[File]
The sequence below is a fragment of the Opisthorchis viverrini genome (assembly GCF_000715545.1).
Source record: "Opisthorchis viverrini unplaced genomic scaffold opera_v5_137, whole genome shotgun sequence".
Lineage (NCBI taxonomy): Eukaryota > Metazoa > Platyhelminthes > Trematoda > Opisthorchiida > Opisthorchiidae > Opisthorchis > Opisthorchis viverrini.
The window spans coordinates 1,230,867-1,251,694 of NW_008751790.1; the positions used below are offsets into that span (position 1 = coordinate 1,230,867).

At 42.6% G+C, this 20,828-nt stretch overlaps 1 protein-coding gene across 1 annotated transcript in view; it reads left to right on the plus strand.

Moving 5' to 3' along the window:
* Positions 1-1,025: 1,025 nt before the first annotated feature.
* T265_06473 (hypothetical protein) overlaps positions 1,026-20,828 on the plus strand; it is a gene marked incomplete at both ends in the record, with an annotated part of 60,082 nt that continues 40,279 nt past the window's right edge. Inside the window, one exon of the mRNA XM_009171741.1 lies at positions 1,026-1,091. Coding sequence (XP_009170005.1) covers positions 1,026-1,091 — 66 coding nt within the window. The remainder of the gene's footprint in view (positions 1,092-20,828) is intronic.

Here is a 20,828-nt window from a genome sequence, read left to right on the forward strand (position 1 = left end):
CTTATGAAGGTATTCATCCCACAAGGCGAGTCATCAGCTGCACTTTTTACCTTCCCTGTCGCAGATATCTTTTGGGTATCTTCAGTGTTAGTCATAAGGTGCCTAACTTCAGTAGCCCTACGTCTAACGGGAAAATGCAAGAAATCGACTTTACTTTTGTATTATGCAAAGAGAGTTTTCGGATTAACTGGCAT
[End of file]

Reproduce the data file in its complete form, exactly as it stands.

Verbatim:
The sequence below is a fragment of the Opisthorchis viverrini genome (assembly GCF_000715545.1).
Source record: "Opisthorchis viverrini unplaced genomic scaffold opera_v5_137, whole genome shotgun sequence".
Lineage (NCBI taxonomy): Eukaryota > Metazoa > Platyhelminthes > Trematoda > Opisthorchiida > Opisthorchiidae > Opisthorchis > Opisthorchis viverrini.
The window spans coordinates 1,230,867-1,251,694 of NW_008751790.1; the positions used below are offsets into that span (position 1 = coordinate 1,230,867).

At 42.6% G+C, this 20,828-nt stretch overlaps 1 protein-coding gene across 1 annotated transcript in view; it reads left to right on the plus strand.

Moving 5' to 3' along the window:
* Positions 1-1,025: 1,025 nt before the first annotated feature.
* T265_06473 (hypothetical protein) overlaps positions 1,026-20,828 on the plus strand; it is a gene marked incomplete at both ends in the record, with an annotated part of 60,082 nt that continues 40,279 nt past the window's right edge. Inside the window, one exon of the mRNA XM_009171741.1 lies at positions 1,026-1,091. Coding sequence (XP_009170005.1) covers positions 1,026-1,091 — 66 coding nt within the window. The remainder of the gene's footprint in view (positions 1,092-20,828) is intronic.

Here is a 20,828-nt window from a genome sequence, read left to right on the forward strand (position 1 = left end):
CTTATGAAGGTATTCATCCCACAAGGCGAGTCATCAGCTGCACTTTTTACCTTCCCTGTCGCAGATATCTTTTGGGTATCTTCAGTGTTAGTCATAAGGTGCCTAACTTCAGTAGCCCTACGTCTAACGGGAAAATGCAAGAAATCGACTTTACTTTTGTATTATGCAAAGAGAGTTTTCGGATTAACTGGCAT